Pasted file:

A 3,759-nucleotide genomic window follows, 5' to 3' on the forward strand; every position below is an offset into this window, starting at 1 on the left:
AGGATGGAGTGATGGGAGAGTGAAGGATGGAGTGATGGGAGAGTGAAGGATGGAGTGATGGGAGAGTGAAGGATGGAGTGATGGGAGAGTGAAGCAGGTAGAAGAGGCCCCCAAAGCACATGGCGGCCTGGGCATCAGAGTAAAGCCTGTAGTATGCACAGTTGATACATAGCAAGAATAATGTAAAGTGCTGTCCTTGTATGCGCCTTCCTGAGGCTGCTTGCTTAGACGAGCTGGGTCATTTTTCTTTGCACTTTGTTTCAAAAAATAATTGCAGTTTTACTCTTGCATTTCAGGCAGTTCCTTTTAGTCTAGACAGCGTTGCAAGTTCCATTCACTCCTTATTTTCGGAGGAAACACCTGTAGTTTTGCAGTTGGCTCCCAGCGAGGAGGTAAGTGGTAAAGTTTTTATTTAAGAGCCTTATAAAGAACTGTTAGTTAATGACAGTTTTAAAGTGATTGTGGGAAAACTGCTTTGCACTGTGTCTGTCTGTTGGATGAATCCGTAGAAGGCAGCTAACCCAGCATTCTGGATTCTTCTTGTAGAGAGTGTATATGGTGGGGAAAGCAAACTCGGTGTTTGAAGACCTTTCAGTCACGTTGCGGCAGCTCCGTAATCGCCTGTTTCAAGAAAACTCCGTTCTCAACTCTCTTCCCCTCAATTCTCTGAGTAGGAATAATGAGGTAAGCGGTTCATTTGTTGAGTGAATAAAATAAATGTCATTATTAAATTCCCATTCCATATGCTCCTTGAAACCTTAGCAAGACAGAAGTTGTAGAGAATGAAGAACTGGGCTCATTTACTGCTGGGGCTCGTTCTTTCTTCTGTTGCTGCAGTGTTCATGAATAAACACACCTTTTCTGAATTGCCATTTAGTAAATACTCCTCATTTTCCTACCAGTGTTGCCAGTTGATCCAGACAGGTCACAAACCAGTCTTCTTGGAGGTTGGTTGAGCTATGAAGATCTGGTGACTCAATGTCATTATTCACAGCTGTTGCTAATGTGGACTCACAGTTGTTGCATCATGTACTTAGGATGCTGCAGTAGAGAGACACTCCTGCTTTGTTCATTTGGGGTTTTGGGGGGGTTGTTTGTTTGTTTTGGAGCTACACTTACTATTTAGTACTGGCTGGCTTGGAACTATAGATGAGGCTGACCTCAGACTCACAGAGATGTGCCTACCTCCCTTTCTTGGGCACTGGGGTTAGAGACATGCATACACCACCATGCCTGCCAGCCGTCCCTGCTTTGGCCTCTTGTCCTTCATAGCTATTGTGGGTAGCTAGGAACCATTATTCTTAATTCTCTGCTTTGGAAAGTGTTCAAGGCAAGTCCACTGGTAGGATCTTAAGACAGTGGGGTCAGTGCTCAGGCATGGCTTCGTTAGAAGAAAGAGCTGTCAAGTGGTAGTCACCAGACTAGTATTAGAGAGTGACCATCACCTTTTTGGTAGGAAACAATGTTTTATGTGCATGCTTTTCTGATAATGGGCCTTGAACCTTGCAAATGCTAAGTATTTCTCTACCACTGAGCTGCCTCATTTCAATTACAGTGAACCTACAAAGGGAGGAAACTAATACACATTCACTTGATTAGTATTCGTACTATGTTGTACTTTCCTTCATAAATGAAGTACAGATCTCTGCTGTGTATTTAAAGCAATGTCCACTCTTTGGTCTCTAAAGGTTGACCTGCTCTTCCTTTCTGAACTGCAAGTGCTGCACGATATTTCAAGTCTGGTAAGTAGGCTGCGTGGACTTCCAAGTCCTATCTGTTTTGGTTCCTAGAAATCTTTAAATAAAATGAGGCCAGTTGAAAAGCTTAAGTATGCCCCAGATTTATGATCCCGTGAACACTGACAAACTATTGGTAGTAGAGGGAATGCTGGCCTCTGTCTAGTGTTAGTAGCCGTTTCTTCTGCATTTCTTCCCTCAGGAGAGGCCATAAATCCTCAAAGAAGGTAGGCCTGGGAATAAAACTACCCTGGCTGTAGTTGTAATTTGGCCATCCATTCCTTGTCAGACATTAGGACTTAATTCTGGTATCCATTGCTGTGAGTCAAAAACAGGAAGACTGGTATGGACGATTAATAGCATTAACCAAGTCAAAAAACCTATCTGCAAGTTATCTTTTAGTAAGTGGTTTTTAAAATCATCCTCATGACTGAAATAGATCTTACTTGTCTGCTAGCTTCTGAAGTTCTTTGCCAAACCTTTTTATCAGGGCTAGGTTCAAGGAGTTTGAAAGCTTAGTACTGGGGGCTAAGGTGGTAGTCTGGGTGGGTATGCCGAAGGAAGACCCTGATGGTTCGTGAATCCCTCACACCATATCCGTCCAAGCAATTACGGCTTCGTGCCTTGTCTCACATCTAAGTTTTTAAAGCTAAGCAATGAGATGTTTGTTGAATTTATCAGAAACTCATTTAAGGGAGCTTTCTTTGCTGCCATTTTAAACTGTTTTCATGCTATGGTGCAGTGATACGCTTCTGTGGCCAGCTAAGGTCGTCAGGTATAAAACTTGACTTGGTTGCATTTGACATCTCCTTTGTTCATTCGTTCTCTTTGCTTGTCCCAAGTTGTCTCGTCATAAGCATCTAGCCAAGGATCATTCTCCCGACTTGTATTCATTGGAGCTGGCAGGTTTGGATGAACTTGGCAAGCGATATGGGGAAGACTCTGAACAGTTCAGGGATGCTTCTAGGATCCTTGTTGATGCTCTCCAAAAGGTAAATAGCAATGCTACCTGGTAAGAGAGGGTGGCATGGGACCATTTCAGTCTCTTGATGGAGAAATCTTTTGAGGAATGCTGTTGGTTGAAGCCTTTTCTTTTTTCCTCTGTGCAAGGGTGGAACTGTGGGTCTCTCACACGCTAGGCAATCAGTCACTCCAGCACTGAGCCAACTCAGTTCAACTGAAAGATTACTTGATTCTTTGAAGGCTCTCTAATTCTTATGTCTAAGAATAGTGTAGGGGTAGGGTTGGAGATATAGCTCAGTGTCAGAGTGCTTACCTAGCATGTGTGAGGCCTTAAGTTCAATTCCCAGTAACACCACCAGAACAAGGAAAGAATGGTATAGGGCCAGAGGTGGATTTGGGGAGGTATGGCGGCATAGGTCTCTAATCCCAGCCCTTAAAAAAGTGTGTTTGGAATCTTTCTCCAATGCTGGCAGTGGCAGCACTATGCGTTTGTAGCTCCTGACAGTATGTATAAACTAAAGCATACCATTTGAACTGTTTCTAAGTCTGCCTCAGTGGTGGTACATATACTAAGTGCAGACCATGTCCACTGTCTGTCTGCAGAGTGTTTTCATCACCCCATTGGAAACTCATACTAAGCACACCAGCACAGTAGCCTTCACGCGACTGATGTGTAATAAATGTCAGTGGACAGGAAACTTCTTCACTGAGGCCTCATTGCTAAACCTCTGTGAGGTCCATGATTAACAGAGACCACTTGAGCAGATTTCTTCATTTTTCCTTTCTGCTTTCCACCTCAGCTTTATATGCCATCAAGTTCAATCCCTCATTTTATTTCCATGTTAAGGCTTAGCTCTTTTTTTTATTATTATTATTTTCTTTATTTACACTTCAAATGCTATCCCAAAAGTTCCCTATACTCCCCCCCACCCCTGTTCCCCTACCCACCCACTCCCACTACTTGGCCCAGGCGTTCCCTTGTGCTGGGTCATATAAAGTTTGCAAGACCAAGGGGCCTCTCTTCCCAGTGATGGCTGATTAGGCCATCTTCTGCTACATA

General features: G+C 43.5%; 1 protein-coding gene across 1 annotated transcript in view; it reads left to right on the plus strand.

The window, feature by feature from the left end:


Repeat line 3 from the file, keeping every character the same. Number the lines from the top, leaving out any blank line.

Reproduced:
General features: G+C 43.5%; 1 protein-coding gene across 1 annotated transcript in view; it reads left to right on the plus strand.